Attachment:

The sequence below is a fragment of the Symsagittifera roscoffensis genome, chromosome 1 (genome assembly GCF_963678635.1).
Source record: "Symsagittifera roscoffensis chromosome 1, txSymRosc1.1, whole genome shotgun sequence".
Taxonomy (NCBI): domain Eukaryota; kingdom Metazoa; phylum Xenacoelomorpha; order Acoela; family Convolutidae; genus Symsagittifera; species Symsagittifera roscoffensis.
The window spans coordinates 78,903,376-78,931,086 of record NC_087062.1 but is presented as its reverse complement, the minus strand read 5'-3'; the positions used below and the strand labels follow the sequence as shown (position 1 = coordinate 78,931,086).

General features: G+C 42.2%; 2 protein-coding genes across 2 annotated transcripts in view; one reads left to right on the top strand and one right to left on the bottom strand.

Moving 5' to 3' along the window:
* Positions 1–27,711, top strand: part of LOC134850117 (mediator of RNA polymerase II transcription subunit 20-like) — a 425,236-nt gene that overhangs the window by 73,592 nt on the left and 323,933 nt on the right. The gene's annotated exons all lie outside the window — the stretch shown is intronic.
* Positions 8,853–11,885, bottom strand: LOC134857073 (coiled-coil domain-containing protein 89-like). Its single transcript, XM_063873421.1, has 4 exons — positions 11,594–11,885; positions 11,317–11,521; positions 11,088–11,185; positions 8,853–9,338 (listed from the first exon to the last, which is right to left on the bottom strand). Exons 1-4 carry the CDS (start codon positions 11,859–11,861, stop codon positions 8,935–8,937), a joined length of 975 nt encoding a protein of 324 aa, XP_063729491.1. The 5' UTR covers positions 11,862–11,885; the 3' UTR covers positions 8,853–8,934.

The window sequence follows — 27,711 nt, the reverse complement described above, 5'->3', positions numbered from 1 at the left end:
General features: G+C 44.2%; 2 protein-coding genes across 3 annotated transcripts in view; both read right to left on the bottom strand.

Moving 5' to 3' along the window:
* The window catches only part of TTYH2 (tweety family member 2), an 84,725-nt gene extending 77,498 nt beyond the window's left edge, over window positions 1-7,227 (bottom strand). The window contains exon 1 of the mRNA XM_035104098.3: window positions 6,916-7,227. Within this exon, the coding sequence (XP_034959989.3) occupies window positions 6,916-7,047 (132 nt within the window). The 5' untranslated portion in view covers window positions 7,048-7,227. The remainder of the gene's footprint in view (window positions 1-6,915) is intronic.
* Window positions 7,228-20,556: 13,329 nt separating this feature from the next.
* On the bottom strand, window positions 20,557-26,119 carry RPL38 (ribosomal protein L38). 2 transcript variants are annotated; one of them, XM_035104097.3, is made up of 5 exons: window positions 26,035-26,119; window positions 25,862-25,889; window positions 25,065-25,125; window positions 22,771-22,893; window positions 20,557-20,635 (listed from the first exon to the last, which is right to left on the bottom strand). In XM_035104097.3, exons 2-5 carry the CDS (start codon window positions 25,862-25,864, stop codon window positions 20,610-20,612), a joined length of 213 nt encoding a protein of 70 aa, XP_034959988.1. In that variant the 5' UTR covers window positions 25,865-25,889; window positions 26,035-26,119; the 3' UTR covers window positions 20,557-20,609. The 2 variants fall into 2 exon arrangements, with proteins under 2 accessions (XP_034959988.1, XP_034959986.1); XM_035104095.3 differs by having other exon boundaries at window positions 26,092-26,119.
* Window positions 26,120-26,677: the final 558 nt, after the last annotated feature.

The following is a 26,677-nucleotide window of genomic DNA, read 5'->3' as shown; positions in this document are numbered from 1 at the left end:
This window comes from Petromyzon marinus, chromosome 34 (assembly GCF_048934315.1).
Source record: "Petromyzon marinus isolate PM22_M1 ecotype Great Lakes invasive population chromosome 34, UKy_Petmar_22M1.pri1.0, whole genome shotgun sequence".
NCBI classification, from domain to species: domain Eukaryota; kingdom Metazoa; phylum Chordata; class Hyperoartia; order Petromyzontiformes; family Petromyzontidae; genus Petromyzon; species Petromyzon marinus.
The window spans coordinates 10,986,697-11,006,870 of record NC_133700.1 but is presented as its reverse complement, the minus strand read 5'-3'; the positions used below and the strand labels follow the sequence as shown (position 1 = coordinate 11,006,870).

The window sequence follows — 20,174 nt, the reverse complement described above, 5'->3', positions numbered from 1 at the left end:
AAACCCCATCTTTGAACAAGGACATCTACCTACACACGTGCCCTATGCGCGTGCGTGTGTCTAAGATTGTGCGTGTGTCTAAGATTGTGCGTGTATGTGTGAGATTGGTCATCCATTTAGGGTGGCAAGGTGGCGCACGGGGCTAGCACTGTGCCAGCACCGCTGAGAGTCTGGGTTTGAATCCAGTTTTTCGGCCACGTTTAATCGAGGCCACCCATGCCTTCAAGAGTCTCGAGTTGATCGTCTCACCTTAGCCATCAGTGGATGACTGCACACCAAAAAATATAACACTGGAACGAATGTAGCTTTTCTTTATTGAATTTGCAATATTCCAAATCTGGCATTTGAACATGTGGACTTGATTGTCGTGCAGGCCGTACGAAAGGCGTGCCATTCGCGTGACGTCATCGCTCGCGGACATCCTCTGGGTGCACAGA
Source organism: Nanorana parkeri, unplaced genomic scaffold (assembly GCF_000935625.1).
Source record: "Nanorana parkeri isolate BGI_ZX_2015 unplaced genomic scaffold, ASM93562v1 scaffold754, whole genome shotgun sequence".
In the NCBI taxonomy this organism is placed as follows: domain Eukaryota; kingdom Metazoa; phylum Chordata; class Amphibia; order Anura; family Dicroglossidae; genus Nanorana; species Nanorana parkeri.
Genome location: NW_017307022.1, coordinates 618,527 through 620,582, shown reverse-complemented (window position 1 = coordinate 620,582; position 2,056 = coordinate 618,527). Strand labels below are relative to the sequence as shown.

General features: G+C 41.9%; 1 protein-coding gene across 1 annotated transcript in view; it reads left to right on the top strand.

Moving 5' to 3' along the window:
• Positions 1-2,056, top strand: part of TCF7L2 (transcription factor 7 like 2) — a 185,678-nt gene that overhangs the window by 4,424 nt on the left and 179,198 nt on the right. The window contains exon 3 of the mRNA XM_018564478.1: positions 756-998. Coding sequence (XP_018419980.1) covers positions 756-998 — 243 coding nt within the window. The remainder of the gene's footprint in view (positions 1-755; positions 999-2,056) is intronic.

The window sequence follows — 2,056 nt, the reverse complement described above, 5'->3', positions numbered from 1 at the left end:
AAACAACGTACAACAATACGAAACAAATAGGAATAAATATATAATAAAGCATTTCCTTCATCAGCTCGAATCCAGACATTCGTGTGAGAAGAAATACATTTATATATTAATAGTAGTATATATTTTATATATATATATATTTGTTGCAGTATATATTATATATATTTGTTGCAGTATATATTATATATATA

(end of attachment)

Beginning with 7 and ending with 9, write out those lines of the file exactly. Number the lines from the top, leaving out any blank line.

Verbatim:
* Positions 1–27,711, top strand: part of LOC134850117 (mediator of RNA polymerase II transcription subunit 20-like) — a 425,236-nt gene that overhangs the window by 73,592 nt on the left and 323,933 nt on the right. The gene's annotated exons all lie outside the window — the stretch shown is intronic.
* Positions 8,853–11,885, bottom strand: LOC134857073 (coiled-coil domain-containing protein 89-like). Its single transcript, XM_063873421.1, has 4 exons — positions 11,594–11,885; positions 11,317–11,521; positions 11,088–11,185; positions 8,853–9,338 (listed from the first exon to the last, which is right to left on the bottom strand). Exons 1-4 carry the CDS (start codon positions 11,859–11,861, stop codon positions 8,935–8,937), a joined length of 975 nt encoding a protein of 324 aa, XP_063729491.1. The 5' UTR covers positions 11,862–11,885; the 3' UTR covers positions 8,853–8,934.

The window sequence follows — 27,711 nt, the reverse complement described above, 5'->3', positions numbered from 1 at the left end: